A boyhood fascination with wildlife has been rekindled. Every new bird, reptile, insect or marine creature sends me scuttling below for the appropriate reference book. Dolphins, whales and the shoals of flying fish remain an endless source of pleasure for both of us.
Fishing, both on passage and at anchor, has introduced many a tuna, dorado, wahoo and snapper to a fatal gillfull of rum and subsequently to Mary's culinary expertise.
Each new landfall normally means a trip to Customs and Immigration. These two organisations frequently do not occupy the same building and can be a taxi ride apart. All documents are given close scrutiny and any infraction of the rules is likely to be pounced upon. Patience and courtesy are the key requirements here. But if the cricket is on the ever-present TV, you will not be their first priority. If you're lucky you might get a look in when a wicket falls, but after the post mortem of course. Interrupting the commentary will not bring forth the desired result. After all, what's the rush?
But boring and beginning to pall? I don't think so.
Something of a self-fulfilling prophecy, this one.
We had estimated before leaving the UK in 2002 that our monthly out-of-pocket expenses would be in the order of:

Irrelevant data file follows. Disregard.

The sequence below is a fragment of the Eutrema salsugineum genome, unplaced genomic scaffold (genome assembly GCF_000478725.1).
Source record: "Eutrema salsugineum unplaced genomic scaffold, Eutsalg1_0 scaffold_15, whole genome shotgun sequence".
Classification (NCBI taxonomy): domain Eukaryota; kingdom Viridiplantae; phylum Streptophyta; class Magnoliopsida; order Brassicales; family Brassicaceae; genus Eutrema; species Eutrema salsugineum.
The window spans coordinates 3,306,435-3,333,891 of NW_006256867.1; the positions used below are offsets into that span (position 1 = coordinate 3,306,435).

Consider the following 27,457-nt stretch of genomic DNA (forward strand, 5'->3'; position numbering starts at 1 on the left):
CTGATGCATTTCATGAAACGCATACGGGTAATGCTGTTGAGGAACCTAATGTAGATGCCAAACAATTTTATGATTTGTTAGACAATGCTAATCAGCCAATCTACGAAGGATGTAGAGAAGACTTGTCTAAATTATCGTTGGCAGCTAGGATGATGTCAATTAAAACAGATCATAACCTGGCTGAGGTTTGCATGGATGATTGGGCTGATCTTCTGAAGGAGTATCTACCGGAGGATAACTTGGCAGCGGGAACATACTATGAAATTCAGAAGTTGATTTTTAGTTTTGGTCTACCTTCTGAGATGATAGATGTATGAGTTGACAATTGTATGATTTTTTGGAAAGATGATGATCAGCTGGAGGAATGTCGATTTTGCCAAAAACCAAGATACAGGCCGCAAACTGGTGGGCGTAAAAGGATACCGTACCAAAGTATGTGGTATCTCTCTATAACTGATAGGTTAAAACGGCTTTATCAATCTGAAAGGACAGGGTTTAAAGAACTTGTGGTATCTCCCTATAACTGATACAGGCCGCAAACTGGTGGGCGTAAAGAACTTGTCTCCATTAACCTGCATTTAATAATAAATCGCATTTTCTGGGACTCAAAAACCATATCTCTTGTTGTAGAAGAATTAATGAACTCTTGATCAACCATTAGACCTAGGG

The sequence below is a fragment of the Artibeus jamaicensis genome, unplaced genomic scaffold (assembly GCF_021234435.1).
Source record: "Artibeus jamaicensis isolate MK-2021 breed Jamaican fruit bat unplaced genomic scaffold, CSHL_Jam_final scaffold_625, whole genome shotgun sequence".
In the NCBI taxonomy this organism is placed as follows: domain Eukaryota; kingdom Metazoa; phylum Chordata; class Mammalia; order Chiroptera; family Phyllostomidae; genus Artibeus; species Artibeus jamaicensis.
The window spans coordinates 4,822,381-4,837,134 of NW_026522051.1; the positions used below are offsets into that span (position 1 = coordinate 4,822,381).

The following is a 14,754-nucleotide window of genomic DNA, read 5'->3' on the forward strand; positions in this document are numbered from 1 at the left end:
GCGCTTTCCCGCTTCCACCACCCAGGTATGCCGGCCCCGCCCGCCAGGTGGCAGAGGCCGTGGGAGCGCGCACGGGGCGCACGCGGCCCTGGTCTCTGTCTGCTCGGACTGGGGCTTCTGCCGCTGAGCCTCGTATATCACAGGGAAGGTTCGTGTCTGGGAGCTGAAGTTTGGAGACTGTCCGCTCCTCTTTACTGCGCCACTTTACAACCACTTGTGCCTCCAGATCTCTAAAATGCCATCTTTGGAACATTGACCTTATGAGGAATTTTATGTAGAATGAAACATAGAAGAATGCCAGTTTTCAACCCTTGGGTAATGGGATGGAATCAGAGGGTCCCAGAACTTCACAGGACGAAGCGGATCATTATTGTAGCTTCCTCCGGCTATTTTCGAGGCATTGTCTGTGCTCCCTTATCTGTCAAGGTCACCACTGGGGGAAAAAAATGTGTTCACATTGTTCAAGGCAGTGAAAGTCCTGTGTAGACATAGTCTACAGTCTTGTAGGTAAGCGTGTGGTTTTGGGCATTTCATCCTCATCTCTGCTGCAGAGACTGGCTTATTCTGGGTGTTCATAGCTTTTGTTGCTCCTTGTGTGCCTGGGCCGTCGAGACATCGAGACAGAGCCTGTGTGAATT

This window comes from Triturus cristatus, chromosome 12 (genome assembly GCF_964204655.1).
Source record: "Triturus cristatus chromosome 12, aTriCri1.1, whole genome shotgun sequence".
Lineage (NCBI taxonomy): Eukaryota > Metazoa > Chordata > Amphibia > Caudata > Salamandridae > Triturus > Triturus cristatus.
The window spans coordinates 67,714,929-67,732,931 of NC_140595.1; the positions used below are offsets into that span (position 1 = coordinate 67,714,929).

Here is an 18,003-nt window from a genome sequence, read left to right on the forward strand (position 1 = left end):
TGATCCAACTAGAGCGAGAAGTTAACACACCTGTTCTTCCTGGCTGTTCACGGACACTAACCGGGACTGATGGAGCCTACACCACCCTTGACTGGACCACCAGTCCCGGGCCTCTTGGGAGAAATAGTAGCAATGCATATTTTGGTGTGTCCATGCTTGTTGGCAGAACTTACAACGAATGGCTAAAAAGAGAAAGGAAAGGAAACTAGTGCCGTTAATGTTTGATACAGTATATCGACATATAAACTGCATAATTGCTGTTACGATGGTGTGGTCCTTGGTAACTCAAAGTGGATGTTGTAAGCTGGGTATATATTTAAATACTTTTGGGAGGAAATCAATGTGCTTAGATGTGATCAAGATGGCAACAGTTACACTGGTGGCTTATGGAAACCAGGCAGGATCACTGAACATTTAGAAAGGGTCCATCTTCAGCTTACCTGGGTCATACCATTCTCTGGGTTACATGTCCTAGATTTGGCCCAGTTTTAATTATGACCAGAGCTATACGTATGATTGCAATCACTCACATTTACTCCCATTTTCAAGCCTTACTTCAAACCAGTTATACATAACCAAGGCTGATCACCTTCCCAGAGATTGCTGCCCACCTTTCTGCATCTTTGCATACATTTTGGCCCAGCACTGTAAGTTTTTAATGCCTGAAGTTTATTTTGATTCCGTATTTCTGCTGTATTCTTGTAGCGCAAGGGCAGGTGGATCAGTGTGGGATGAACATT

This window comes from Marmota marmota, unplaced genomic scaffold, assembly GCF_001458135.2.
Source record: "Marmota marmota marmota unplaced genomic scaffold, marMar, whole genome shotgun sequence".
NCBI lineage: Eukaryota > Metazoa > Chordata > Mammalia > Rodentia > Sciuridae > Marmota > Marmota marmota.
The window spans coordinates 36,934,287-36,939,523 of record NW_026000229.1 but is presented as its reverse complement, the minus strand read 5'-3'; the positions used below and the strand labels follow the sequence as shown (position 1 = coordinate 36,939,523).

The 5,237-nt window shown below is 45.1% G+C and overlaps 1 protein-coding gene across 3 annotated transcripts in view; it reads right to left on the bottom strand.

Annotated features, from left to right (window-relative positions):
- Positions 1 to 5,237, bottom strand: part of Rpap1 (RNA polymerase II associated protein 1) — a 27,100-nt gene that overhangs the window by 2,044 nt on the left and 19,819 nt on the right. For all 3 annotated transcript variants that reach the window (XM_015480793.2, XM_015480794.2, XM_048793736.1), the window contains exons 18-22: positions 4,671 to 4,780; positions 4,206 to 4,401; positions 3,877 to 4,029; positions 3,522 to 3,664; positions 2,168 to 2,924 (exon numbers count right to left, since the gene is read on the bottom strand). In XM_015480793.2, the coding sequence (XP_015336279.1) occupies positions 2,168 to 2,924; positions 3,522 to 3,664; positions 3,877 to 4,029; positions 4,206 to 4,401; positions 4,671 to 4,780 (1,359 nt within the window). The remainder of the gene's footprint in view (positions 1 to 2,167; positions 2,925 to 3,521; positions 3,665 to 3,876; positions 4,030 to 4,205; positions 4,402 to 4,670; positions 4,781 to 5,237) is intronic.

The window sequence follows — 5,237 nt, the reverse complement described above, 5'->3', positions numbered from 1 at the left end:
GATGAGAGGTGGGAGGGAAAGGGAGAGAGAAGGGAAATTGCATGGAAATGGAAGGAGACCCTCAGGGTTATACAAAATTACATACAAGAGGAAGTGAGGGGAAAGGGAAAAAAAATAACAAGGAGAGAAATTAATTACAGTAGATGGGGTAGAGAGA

|Communications||£20 ($32) per month|
|Yacht running costs||£50 ($80) per month|
|Yacht berthing||£50 ($80) per month|
|Food||£400 ($640) per month|
|Clothes||£20 ($32) per month|
|Entertainment||£200 ($320) per month|
|Total||£740 ($1,184) per month|
This was then adopted as the out-of-pocket budget against which our expenditure could be monitored.
It did not include for other cruising related costs, such as yacht insurance, travel and health insurance, yacht club membership, laying-up costs or return airfares.
Similarly, domestic costs at home such as mortgages, insurance, accountancy costs, property management and maintenance costs continued to haemorrhage the bank account through standing orders and direct debits.
In fact the budget wasn't that far out. Our records show that we spent an average of £975 ($1,560) per month in Europe and the Atlantic Islands where the marina charges caught us out, and £850 ($1,360) in the Caribbean.
We were holed up in the Canary Islands for most of December and January, all of it on a marina berth owing to the scarcity of tenable anchorages in the prevailing southerly conditions.
On arrival in Guadeloupe after the Atlantic crossing we languished for a couple of weeks in the marina at Pointe-a-Pitre, and ate ashore fairly regularly. The nearby Route du Rhum Restaurant became a firm favourite, with its signed sketches of famous French single-handers adorning the walls, justifying the expenditure through Mary's observation that we hadn't managed to spend anything at all during the 18 day crossing from Tenerife.